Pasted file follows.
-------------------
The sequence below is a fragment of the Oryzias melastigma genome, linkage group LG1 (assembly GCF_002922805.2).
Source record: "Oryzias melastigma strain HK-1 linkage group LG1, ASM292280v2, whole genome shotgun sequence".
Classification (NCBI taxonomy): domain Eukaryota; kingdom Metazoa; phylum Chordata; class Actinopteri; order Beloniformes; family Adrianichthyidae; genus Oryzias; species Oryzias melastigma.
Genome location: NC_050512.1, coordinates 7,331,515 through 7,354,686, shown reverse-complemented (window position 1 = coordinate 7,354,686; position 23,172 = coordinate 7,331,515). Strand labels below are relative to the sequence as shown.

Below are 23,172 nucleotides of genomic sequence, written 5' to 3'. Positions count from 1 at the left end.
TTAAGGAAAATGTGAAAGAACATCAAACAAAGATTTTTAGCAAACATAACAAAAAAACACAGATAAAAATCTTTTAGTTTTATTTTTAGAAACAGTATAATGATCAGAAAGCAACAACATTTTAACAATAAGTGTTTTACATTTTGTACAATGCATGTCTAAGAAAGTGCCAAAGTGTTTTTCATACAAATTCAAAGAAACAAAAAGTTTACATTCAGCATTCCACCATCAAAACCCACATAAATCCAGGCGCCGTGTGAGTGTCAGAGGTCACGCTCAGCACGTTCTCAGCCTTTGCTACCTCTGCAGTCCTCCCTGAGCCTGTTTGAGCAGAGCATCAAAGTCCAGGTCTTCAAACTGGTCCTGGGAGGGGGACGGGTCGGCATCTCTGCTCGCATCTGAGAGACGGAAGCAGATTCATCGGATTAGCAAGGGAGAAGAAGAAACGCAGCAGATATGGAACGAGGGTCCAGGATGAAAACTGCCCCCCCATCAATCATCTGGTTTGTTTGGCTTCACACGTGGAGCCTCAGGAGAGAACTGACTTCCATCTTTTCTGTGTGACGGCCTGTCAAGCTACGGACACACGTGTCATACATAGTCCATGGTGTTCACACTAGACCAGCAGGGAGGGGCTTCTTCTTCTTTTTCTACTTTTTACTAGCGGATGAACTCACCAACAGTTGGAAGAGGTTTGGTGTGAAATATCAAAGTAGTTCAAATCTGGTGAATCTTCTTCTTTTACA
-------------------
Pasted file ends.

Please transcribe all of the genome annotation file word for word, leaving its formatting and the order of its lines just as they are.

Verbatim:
The sequence below is a fragment of the Oryzias melastigma genome, linkage group LG1 (assembly GCF_002922805.2).
Source record: "Oryzias melastigma strain HK-1 linkage group LG1, ASM292280v2, whole genome shotgun sequence".
Classification (NCBI taxonomy): domain Eukaryota; kingdom Metazoa; phylum Chordata; class Actinopteri; order Beloniformes; family Adrianichthyidae; genus Oryzias; species Oryzias melastigma.
Genome location: NC_050512.1, coordinates 7,331,515 through 7,354,686, shown reverse-complemented (window position 1 = coordinate 7,354,686; position 23,172 = coordinate 7,331,515). Strand labels below are relative to the sequence as shown.

Below are 23,172 nucleotides of genomic sequence, written 5' to 3'. Positions count from 1 at the left end.
TTAAGGAAAATGTGAAAGAACATCAAACAAAGATTTTTAGCAAACATAACAAAAAAACACAGATAAAAATCTTTTAGTTTTATTTTTAGAAACAGTATAATGATCAGAAAGCAACAACATTTTAACAATAAGTGTTTTACATTTTGTACAATGCATGTCTAAGAAAGTGCCAAAGTGTTTTTCATACAAATTCAAAGAAACAAAAAGTTTACATTCAGCATTCCACCATCAAAACCCACATAAATCCAGGCGCCGTGTGAGTGTCAGAGGTCACGCTCAGCACGTTCTCAGCCTTTGCTACCTCTGCAGTCCTCCCTGAGCCTGTTTGAGCAGAGCATCAAAGTCCAGGTCTTCAAACTGGTCCTGGGAGGGGGACGGGTCGGCATCTCTGCTCGCATCTGAGAGACGGAAGCAGATTCATCGGATTAGCAAGGGAGAAGAAGAAACGCAGCAGATATGGAACGAGGGTCCAGGATGAAAACTGCCCCCCCATCAATCATCTGGTTTGTTTGGCTTCACACGTGGAGCCTCAGGAGAGAACTGACTTCCATCTTTTCTGTGTGACGGCCTGTCAAGCTACGGACACACGTGTCATACATAGTCCATGGTGTTCACACTAGACCAGCAGGGAGGGGCTTCTTCTTCTTTTTCTACTTTTTACTAGCGGATGAACTCACCAACAGTTGGAAGAGGTTTGGTGTGAAATATCAAAGTAGTTCAAATCTGGTGAATCTTCTTCTTTTACA